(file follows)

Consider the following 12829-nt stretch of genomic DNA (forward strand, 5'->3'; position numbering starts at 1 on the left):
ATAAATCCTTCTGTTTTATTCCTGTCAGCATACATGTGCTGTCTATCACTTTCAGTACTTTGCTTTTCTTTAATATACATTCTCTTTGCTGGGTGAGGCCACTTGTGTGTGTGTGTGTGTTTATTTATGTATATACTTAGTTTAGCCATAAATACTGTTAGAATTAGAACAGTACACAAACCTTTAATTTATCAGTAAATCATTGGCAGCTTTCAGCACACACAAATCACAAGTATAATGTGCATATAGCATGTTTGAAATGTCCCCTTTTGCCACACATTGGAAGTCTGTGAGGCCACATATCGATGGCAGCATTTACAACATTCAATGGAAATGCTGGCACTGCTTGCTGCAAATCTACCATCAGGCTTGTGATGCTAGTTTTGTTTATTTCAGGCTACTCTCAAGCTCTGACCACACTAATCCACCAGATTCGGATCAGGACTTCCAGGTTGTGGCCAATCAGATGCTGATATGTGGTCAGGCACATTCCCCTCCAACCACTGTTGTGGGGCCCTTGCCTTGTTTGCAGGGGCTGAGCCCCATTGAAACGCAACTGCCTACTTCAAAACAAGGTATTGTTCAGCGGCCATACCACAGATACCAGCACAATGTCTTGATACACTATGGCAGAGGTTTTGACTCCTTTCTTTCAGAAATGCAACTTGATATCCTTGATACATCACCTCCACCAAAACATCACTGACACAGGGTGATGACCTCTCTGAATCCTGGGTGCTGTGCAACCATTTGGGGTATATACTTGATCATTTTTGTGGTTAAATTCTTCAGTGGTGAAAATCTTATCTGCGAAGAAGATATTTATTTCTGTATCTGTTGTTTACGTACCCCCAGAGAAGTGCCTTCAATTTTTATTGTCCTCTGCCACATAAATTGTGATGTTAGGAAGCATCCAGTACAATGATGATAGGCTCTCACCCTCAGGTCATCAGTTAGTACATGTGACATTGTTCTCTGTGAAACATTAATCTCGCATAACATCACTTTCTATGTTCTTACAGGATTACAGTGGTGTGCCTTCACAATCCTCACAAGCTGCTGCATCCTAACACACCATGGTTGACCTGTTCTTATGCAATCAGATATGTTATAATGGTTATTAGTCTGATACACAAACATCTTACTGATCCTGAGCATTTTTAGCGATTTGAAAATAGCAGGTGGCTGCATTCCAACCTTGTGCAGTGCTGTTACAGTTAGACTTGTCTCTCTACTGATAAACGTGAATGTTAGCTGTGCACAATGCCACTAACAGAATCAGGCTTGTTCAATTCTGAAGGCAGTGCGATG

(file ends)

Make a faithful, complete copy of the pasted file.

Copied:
Consider the following 12829-nt stretch of genomic DNA (forward strand, 5'->3'; position numbering starts at 1 on the left):
ATAAATCCTTCTGTTTTATTCCTGTCAGCATACATGTGCTGTCTATCACTTTCAGTACTTTGCTTTTCTTTAATATACATTCTCTTTGCTGGGTGAGGCCACTTGTGTGTGTGTGTGTGTTTATTTATGTATATACTTAGTTTAGCCATAAATACTGTTAGAATTAGAACAGTACACAAACCTTTAATTTATCAGTAAATCATTGGCAGCTTTCAGCACACACAAATCACAAGTATAATGTGCATATAGCATGTTTGAAATGTCCCCTTTTGCCACACATTGGAAGTCTGTGAGGCCACATATCGATGGCAGCATTTACAACATTCAATGGAAATGCTGGCACTGCTTGCTGCAAATCTACCATCAGGCTTGTGATGCTAGTTTTGTTTATTTCAGGCTACTCTCAAGCTCTGACCACACTAATCCACCAGATTCGGATCAGGACTTCCAGGTTGTGGCCAATCAGATGCTGATATGTGGTCAGGCACATTCCCCTCCAACCACTGTTGTGGGGCCCTTGCCTTGTTTGCAGGGGCTGAGCCCCATTGAAACGCAACTGCCTACTTCAAAACAAGGTATTGTTCAGCGGCCATACCACAGATACCAGCACAATGTCTTGATACACTATGGCAGAGGTTTTGACTCCTTTCTTTCAGAAATGCAACTTGATATCCTTGATACATCACCTCCACCAAAACATCACTGACACAGGGTGATGACCTCTCTGAATCCTGGGTGCTGTGCAACCATTTGGGGTATATACTTGATCATTTTTGTGGTTAAATTCTTCAGTGGTGAAAATCTTATCTGCGAAGAAGATATTTATTTCTGTATCTGTTGTTTACGTACCCCCAGAGAAGTGCCTTCAATTTTTATTGTCCTCTGCCACATAAATTGTGATGTTAGGAAGCATCCAGTACAATGATGATAGGCTCTCACCCTCAGGTCATCAGTTAGTACATGTGACATTGTTCTCTGTGAAACATTAATCTCGCATAACATCACTTTCTATGTTCTTACAGGATTACAGTGGTGTGCCTTCACAATCCTCACAAGCTGCTGCATCCTAACACACCATGGTTGACCTGTTCTTATGCAATCAGATATGTTATAATGGTTATTAGTCTGATACACAAACATCTTACTGATCCTGAGCATTTTTAGCGATTTGAAAATAGCAGGTGGCTGCATTCCAACCTTGTGCAGTGCTGTTACAGTTAGACTTGTCTCTCTACTGATAAACGTGAATGTTAGCTGTGCACAATGCCACTAACAGAATCAGGCTTGTTCAATTCTGAAGGCAGTGCGATG